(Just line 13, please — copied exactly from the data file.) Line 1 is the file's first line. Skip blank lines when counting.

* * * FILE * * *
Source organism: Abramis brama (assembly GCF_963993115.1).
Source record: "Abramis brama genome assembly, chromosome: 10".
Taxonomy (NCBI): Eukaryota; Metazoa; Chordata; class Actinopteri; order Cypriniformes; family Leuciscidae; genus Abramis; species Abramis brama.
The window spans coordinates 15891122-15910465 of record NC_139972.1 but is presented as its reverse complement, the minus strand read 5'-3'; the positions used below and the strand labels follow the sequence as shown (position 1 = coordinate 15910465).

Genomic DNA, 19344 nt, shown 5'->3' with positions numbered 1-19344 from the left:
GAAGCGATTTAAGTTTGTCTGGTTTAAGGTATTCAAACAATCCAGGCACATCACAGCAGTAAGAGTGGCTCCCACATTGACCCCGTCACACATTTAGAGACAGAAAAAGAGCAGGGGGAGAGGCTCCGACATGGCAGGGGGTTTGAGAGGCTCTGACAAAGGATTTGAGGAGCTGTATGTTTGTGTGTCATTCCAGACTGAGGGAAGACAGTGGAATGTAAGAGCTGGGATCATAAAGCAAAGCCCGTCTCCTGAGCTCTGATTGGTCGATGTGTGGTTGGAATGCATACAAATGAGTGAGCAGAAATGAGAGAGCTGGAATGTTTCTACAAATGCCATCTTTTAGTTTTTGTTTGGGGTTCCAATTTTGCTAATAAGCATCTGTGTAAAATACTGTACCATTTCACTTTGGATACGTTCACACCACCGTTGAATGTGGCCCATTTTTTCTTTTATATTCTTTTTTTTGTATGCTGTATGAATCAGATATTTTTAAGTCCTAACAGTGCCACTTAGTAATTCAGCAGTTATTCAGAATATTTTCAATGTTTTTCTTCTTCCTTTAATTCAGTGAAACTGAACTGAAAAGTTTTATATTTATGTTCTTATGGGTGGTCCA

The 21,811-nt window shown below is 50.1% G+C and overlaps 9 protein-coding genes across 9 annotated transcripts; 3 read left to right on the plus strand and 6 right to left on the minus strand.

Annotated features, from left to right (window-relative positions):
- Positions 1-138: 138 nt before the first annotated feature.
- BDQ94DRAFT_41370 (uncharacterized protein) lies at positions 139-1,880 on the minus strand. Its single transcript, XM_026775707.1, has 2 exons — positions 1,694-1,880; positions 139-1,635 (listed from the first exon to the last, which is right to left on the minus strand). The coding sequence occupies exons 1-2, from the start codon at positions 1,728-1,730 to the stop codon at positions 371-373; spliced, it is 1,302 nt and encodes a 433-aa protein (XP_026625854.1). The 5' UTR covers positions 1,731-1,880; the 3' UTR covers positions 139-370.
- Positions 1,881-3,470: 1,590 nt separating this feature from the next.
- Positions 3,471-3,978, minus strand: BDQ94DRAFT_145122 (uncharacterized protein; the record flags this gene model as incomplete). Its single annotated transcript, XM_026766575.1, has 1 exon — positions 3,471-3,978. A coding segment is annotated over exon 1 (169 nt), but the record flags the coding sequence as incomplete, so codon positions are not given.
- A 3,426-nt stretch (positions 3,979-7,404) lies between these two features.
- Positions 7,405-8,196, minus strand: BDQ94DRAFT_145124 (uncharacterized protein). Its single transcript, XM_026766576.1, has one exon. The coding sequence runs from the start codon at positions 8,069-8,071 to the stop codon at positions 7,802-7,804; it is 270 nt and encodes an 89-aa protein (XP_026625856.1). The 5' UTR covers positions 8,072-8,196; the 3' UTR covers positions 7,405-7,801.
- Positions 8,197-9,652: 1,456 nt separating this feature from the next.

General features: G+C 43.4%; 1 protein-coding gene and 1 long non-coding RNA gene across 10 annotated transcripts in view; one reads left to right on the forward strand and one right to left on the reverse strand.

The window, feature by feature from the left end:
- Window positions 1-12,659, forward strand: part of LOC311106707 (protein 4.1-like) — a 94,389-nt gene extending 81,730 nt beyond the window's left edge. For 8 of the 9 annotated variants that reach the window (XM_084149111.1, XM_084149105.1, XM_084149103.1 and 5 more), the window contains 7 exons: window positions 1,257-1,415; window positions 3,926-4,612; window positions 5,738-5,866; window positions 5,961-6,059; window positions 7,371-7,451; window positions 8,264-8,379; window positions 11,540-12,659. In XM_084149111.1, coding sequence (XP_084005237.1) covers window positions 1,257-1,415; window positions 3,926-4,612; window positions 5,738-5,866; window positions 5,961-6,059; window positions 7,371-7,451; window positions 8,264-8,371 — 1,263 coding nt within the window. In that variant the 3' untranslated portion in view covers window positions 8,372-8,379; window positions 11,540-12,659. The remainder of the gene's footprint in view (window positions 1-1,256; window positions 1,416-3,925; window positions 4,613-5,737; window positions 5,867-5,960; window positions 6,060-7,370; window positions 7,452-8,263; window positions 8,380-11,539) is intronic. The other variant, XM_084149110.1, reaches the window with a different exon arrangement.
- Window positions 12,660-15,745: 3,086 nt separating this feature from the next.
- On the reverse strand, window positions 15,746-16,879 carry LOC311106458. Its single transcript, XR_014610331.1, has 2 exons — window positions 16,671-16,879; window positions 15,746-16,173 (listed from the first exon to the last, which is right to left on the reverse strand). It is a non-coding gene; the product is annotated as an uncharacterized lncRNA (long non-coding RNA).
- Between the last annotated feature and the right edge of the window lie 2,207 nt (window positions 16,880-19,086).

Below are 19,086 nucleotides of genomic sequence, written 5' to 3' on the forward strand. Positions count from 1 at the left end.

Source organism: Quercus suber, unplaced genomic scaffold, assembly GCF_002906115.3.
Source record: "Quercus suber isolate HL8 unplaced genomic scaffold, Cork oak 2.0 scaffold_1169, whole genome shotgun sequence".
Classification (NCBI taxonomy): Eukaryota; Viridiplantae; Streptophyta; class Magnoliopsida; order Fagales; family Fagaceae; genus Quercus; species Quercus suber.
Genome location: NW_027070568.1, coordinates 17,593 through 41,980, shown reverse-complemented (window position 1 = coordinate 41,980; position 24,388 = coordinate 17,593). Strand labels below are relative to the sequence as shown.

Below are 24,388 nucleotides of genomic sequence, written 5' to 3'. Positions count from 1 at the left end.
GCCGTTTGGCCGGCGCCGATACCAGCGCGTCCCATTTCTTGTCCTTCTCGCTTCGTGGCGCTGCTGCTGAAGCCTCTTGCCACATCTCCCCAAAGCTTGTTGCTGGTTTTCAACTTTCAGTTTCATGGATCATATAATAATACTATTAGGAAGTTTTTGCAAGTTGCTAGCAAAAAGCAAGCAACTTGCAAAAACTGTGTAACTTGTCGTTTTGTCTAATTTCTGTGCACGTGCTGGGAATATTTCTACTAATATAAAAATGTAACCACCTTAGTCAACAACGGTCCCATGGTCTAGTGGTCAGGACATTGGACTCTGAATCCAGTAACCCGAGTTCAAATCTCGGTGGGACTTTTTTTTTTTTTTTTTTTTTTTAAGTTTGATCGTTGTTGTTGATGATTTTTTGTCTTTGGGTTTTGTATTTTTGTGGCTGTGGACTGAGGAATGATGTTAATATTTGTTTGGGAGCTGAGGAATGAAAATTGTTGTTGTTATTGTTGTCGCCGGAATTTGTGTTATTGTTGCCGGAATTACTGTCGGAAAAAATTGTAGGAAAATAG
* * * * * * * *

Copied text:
- A 3,426-nt stretch (positions 3,979-7,404) lies between these two features.